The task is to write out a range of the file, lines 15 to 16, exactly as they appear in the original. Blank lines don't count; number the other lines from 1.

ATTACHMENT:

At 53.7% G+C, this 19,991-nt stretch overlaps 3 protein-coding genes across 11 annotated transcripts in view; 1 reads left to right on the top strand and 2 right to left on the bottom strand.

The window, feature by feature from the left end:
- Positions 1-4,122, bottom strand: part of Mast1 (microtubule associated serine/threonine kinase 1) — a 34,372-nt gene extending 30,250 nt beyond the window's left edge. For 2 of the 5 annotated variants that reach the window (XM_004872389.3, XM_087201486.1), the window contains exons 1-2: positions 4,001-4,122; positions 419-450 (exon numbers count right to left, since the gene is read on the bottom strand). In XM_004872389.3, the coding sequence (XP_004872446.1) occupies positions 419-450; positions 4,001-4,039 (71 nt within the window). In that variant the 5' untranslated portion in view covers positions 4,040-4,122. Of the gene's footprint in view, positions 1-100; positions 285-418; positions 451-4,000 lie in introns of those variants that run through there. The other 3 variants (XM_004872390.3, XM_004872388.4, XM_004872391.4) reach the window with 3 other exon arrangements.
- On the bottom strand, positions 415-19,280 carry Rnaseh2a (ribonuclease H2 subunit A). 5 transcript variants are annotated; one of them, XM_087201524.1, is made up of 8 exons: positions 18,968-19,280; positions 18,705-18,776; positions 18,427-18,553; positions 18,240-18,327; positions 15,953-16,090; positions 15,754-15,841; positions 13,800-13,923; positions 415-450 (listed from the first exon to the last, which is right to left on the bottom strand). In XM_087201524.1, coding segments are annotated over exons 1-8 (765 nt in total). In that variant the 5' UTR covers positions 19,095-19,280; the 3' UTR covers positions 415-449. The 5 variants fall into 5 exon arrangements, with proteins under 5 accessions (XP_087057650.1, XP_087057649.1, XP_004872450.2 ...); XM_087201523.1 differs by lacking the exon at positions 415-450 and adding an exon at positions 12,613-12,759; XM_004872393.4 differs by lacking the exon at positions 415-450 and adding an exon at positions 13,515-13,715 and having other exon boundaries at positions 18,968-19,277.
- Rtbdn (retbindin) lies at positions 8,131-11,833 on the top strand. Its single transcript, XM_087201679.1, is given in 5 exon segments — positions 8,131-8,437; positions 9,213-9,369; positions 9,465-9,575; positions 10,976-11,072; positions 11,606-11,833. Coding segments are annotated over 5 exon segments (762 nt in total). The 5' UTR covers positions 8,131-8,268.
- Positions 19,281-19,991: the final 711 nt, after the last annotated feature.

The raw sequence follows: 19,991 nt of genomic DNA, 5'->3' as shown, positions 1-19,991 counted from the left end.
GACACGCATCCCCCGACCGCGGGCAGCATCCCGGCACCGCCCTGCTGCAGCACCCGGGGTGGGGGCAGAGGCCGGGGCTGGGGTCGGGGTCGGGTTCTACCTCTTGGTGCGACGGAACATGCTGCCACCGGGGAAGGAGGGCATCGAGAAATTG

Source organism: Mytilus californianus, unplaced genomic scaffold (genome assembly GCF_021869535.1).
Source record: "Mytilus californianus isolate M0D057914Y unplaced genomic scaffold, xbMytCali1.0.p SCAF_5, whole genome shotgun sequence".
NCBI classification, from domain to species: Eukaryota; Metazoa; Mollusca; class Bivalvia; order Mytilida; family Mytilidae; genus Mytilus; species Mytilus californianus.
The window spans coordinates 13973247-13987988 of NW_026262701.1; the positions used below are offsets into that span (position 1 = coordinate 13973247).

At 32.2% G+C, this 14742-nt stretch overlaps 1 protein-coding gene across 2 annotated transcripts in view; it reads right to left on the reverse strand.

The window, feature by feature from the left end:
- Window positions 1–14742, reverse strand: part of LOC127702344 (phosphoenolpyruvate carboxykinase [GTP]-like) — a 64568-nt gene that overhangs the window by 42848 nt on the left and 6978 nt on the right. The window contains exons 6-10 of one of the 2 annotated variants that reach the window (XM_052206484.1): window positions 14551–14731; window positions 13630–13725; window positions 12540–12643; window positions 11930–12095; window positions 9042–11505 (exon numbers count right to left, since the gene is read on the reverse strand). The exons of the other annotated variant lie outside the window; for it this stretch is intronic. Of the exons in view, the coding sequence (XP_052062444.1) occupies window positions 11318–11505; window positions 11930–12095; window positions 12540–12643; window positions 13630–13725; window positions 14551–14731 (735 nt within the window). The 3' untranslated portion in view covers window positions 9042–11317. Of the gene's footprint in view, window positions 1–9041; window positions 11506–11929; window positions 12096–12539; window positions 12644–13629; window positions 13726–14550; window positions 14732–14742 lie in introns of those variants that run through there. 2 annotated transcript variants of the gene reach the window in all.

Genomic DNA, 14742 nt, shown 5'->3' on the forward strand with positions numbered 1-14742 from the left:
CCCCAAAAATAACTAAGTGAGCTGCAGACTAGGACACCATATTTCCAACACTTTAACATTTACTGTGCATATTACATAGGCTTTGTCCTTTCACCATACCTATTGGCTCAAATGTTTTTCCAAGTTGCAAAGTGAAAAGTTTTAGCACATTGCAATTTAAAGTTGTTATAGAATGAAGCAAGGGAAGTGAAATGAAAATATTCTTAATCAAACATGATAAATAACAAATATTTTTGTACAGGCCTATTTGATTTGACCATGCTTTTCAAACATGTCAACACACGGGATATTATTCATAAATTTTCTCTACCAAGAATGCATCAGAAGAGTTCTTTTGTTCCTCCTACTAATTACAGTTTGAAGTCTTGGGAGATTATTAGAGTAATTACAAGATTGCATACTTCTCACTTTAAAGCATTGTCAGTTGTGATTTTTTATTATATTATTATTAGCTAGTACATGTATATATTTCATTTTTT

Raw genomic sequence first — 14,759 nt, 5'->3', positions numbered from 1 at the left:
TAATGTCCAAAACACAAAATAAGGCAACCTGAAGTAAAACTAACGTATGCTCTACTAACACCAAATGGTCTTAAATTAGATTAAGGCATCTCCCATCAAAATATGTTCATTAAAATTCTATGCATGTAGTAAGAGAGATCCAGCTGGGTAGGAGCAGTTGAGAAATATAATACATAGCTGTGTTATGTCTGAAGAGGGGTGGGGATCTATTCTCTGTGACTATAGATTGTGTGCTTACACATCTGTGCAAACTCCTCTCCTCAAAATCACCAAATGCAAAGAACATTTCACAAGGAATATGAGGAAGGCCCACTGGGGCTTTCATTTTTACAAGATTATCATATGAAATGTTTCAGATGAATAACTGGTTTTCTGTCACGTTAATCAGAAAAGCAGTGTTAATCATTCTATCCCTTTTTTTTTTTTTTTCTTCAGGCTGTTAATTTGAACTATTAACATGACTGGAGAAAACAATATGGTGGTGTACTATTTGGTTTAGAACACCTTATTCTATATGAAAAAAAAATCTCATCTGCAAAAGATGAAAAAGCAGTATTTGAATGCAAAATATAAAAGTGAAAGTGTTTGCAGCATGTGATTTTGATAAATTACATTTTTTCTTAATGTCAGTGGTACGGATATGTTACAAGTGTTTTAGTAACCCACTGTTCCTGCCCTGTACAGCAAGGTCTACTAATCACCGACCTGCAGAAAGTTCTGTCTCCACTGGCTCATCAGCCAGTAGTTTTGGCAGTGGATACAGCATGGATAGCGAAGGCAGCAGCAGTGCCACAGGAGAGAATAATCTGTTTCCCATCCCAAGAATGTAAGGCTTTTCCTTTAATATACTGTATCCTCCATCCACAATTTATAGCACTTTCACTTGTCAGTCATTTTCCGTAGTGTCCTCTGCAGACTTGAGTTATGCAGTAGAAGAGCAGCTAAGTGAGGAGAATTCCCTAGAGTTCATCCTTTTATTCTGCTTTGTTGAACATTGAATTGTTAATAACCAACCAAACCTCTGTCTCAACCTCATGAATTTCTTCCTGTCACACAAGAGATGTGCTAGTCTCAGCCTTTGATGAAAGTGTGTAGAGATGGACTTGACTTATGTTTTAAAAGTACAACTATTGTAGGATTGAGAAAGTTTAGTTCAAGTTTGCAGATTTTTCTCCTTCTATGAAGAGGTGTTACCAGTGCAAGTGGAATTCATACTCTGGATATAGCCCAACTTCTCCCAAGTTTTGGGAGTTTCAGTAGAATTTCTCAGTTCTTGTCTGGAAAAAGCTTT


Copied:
- Window positions 1–14742, reverse strand: part of LOC127702344 (phosphoenolpyruvate carboxykinase [GTP]-like) — a 64568-nt gene that overhangs the window by 42848 nt on the left and 6978 nt on the right. The window contains exons 6-10 of one of the 2 annotated variants that reach the window (XM_052206484.1): window positions 14551–14731; window positions 13630–13725; window positions 12540–12643; window positions 11930–12095; window positions 9042–11505 (exon numbers count right to left, since the gene is read on the reverse strand). The exons of the other annotated variant lie outside the window; for it this stretch is intronic. Of the exons in view, the coding sequence (XP_052062444.1) occupies window positions 11318–11505; window positions 11930–12095; window positions 12540–12643; window positions 13630–13725; window positions 14551–14731 (735 nt within the window). The 3' untranslated portion in view covers window positions 9042–11317. Of the gene's footprint in view, window positions 1–9041; window positions 11506–11929; window positions 12096–12539; window positions 12644–13629; window positions 13726–14550; window positions 14732–14742 lie in introns of those variants that run through there. 2 annotated transcript variants of the gene reach the window in all.

Genomic DNA, 14742 nt, shown 5'->3' on the forward strand with positions numbered 1-14742 from the left: